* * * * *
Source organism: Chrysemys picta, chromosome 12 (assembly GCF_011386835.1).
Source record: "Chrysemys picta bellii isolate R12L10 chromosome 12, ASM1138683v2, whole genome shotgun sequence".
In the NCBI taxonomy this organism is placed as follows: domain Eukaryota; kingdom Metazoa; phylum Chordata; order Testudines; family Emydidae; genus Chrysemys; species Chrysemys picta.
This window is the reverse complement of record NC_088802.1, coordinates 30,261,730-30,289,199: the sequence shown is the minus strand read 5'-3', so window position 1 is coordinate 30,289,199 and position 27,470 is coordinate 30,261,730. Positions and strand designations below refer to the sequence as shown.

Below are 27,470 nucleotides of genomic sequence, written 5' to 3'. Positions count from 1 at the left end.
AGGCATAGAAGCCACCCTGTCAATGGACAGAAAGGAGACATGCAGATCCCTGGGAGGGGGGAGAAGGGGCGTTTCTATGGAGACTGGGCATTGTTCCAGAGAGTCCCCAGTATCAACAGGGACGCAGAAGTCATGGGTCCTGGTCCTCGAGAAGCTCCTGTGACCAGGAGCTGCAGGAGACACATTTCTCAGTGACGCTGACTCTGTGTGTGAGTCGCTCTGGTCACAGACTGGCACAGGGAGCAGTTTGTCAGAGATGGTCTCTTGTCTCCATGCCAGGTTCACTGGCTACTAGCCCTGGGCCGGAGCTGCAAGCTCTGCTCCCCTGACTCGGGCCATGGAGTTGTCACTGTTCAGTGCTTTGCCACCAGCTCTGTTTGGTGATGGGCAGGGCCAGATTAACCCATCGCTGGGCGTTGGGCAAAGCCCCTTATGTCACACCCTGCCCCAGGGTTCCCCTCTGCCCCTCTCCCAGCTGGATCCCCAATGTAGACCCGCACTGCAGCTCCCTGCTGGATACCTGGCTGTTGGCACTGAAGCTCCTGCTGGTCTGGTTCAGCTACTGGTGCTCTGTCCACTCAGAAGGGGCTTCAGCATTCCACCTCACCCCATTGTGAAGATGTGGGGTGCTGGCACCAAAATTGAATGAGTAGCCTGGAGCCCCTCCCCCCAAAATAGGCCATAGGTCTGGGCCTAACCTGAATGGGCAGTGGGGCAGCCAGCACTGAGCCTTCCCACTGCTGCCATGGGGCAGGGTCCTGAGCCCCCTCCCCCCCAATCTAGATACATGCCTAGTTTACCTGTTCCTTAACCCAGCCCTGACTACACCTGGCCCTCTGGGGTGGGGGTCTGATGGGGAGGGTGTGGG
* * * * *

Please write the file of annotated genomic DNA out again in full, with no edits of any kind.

Source organism: Chrysemys picta, chromosome 12 (assembly GCF_011386835.1).
Source record: "Chrysemys picta bellii isolate R12L10 chromosome 12, ASM1138683v2, whole genome shotgun sequence".
In the NCBI taxonomy this organism is placed as follows: domain Eukaryota; kingdom Metazoa; phylum Chordata; order Testudines; family Emydidae; genus Chrysemys; species Chrysemys picta.
This window is the reverse complement of record NC_088802.1, coordinates 30,261,730-30,289,199: the sequence shown is the minus strand read 5'-3', so window position 1 is coordinate 30,289,199 and position 27,470 is coordinate 30,261,730. Positions and strand designations below refer to the sequence as shown.

Below are 27,470 nucleotides of genomic sequence, written 5' to 3'. Positions count from 1 at the left end.
AGGCATAGAAGCCACCCTGTCAATGGACAGAAAGGAGACATGCAGATCCCTGGGAGGGGGGAGAAGGGGCGTTTCTATGGAGACTGGGCATTGTTCCAGAGAGTCCCCAGTATCAACAGGGACGCAGAAGTCATGGGTCCTGGTCCTCGAGAAGCTCCTGTGACCAGGAGCTGCAGGAGACACATTTCTCAGTGACGCTGACTCTGTGTGTGAGTCGCTCTGGTCACAGACTGGCACAGGGAGCAGTTTGTCAGAGATGGTCTCTTGTCTCCATGCCAGGTTCACTGGCTACTAGCCCTGGGCCGGAGCTGCAAGCTCTGCTCCCCTGACTCGGGCCATGGAGTTGTCACTGTTCAGTGCTTTGCCACCAGCTCTGTTTGGTGATGGGCAGGGCCAGATTAACCCATCGCTGGGCGTTGGGCAAAGCCCCTTATGTCACACCCTGCCCCAGGGTTCCCCTCTGCCCCTCTCCCAGCTGGATCCCCAATGTAGACCCGCACTGCAGCTCCCTGCTGGATACCTGGCTGTTGGCACTGAAGCTCCTGCTGGTCTGGTTCAGCTACTGGTGCTCTGTCCACTCAGAAGGGGCTTCAGCATTCCACCTCACCCCATTGTGAAGATGTGGGGTGCTGGCACCAAAATTGAATGAGTAGCCTGGAGCCCCTCCCCCCAAAATAGGCCATAGGTCTGGGCCTAACCTGAATGGGCAGTGGGGCAGCCAGCACTGAGCCTTCCCACTGCTGCCATGGGGCAGGGTCCTGAGCCCCCTCCCCCCCAATCTAGATACATGCCTAGTTTACCTGTTCCTTAACCCAGCCCTGACTACACCTGGCCCTCTGGGGTGGGGGTCTGATGGGGAGGGTGTGGG